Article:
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rubbing alcohol aging leather

Discussion in 'Ask The Artisan' started by regius, Dec 4, 2016.

  1. regius

    regius Practically Family

    Can someone with experience describe the theory and process to discolor and age a leather jacket with rubbing alcohol? especially the black leather.

    My understanding is the alcohol draws out the dye, but here's the question, if it's a dyed through black leather, then what's left would be white, if it's a brown leather dyed superficially, then it's easy to imagine. What I don't understand is how a dyed through black jacket could turn brown too? For example, the wardrobe people of Terminator II aged the black Bates jacket, and made some of them brown, but the leather was a through and through black cowhide.

    Thank you!
  2. kirkaero

    kirkaero New in Town

    I only know about this from shoes. The London bespoke shoemaker Foster & Son left shoe samples in the window of their shop for years and they became sun faded, some from black to a brownish color. Customers liked the look and they have replicated the look using cotton balls and alcohol. You have stop at just the right time to get the brownish look if you go to far it does start to turn white. This is done on standard leather unlike the Japanese teacore look which is a black dye over a brown one. It takes a while to do a pair of shoes so it would take a long time to do a jacket. Of course it may not work at all on some leathers. I would test it on a hidden area.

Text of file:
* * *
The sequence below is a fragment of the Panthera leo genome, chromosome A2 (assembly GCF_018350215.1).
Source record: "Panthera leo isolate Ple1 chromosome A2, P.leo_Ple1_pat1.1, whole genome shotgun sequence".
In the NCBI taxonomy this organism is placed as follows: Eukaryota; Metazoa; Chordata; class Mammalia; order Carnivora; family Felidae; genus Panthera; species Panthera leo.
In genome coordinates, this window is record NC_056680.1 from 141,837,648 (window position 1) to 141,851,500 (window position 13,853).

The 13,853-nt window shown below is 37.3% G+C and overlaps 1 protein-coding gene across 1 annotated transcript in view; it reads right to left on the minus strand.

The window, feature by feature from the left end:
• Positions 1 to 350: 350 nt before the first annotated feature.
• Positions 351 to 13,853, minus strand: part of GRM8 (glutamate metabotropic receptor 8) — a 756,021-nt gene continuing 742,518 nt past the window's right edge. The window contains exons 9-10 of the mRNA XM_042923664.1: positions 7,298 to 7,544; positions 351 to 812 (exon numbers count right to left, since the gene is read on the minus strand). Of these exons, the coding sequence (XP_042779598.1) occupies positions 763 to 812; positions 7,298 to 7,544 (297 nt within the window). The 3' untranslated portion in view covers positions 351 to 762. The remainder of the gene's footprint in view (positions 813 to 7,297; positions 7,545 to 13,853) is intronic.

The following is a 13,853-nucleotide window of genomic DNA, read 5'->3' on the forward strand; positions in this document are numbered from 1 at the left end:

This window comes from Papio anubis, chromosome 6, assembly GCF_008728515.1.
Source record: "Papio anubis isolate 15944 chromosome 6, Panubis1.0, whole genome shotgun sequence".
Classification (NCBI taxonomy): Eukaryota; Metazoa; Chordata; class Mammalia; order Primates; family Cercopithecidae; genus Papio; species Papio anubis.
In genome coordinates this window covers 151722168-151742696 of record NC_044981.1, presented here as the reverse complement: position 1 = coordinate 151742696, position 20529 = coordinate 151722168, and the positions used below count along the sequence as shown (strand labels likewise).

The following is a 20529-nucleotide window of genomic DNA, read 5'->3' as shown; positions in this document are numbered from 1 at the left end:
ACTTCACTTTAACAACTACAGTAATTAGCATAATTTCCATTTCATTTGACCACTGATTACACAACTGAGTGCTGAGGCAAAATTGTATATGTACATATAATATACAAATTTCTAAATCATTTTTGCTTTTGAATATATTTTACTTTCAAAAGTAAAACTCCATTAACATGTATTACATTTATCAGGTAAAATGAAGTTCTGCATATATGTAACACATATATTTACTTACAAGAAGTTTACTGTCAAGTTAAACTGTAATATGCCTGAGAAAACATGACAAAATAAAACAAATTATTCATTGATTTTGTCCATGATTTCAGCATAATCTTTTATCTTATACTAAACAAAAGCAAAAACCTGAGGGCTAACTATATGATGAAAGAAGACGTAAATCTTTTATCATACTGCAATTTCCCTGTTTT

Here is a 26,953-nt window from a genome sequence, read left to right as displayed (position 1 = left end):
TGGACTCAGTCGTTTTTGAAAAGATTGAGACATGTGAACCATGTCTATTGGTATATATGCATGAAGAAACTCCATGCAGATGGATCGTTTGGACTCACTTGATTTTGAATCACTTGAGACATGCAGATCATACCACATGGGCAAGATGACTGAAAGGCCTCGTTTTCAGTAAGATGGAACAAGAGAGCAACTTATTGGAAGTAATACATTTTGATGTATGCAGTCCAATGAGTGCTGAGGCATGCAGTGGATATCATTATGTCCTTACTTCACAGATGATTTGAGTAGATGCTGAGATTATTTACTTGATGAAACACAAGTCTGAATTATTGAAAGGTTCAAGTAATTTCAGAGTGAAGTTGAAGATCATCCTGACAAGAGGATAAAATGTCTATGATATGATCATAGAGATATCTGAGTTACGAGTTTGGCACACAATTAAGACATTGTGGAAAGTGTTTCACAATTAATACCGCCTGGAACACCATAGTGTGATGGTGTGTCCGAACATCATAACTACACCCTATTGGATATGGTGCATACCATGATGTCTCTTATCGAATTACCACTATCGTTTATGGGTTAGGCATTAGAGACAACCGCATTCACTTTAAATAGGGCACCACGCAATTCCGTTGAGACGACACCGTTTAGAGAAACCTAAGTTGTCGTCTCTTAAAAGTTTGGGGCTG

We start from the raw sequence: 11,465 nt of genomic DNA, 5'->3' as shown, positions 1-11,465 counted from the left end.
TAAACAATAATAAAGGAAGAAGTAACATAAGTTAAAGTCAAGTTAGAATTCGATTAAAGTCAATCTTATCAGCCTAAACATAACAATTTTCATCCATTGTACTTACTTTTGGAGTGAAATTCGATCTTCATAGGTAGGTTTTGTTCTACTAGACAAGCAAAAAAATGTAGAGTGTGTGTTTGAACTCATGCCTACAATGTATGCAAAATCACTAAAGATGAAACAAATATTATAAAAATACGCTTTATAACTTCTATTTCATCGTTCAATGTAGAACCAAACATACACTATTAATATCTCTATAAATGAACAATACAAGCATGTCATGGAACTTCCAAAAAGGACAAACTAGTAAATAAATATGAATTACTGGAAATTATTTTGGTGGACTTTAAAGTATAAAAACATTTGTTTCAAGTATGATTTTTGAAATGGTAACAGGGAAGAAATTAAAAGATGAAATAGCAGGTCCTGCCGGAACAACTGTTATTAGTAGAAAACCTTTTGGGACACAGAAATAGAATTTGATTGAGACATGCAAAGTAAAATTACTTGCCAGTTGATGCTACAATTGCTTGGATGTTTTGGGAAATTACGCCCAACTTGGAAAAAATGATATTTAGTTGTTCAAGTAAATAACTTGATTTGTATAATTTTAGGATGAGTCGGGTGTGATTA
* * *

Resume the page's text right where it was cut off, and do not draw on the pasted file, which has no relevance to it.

3. regius

    regius Practically Family

    THanks! my theory of the white vs brown evolution is due to oxidation, heat required (e.g. sun). the protein in the leather reacts with the carb in the dye and other tanning chemicals and turns brown (Mailard reaction). I just witnessed the whitening effect after i rubbed alcohol on my boots. The boots has black leather but the rough side is brown, suggesting it's not dyed through. I was hoping an instant brown but it didn't happen, instead the rubbed area became white and tacky. I think if I expose the area to sun, soon it will be brown.
  4. regius

    regius Practically Family

    I think this is how movie makers distress leather. Acetone to remove color aggressively, then use a brown shoe polish to polish and re-dye the whitened part.

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